Then askes " Can I come and see the camera " and make sure it works OK ? Yes I say , A date and time is arranged and the very smartly dressed African man is at the door , Suite white shirt Tie polisehd shoes , He did look the part , Shakes my hand and introduces himself
Looks over the Sony " Yes thats just what we are looking for "
Can I pay by PayPal ? as I have funds in my account .
Ok said I " What could go wrong "
He used my computer to transfur the funds . I log into my computer and sure enough a email from PayPal saying I have £500 funds , Look in my paypal account and yes a payment of £500 is seen STATUS COMPLETE
OK say I thanks , He shakes my hand again on the way out , Thats it think I job done .

Following day I get a email from PayPal saying " We have taken the £500 payment back " as the paypal account holder has claimed Fraudulent use of his account

A big learing day for me , I am OVER CAREFULL now
 
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#26
Ah, ok.
Doubt that would work. You should never accept PayPal then allow collection.
That's how the scammers work.
I know and I agree but when I already tell people no PayPal with collection and they ignore it they also don't tend to understand why I'm being a pain in the arse about everything.

Much better to sell obscure things really, cameras and lenses make for easy and profitable targets!
 
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#27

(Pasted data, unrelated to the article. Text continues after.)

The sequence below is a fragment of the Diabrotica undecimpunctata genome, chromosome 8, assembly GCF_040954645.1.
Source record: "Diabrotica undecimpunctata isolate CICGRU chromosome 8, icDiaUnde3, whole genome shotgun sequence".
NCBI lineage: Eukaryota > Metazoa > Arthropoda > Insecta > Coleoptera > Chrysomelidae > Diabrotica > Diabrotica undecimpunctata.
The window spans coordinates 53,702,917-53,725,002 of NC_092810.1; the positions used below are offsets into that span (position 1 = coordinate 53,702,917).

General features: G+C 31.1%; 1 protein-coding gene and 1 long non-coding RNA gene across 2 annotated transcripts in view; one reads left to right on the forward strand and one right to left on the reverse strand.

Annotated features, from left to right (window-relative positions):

Not camera related but just a point on taking cash. We sold a horsebox for £4000 and the buyer arrived with an envelope full of cash. Whilst we counted it the buyer went to hitch up the horse box. There was only £3500 in the envelope and when we confronted the buyer he accused us of taking £500 out as it was straight from the bank! We had not taken the money out and he paid the extra £500, but it left a very bad taste, when you are honest it's not nice to be accused of theft. On reflection, the pile of new £50 notes was just that normally from a bank they would be banded in £500, or £1000 lots which left us suspicious that he was trying it on and was angry cos he got caught.

Moral is simple: Ask to get paid by bank transfer, or if taking cash immediately count it out in front of the buyer, it may seem obvious but we had no reason to doubt his honesty.
I had this when selling a car. Not £500 short but a £20 note had somehow become separated from the rest of the notes... Discovered because, as you suggest, I counted the money out in front of the buyer.
 
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Jeff
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#28
I have to admit e.bay does favour the buyer just had a problem with a lens I bought ,seller was reluctant to refund me , and then took out a case against me . e.bay has now refunded me in full . works both ways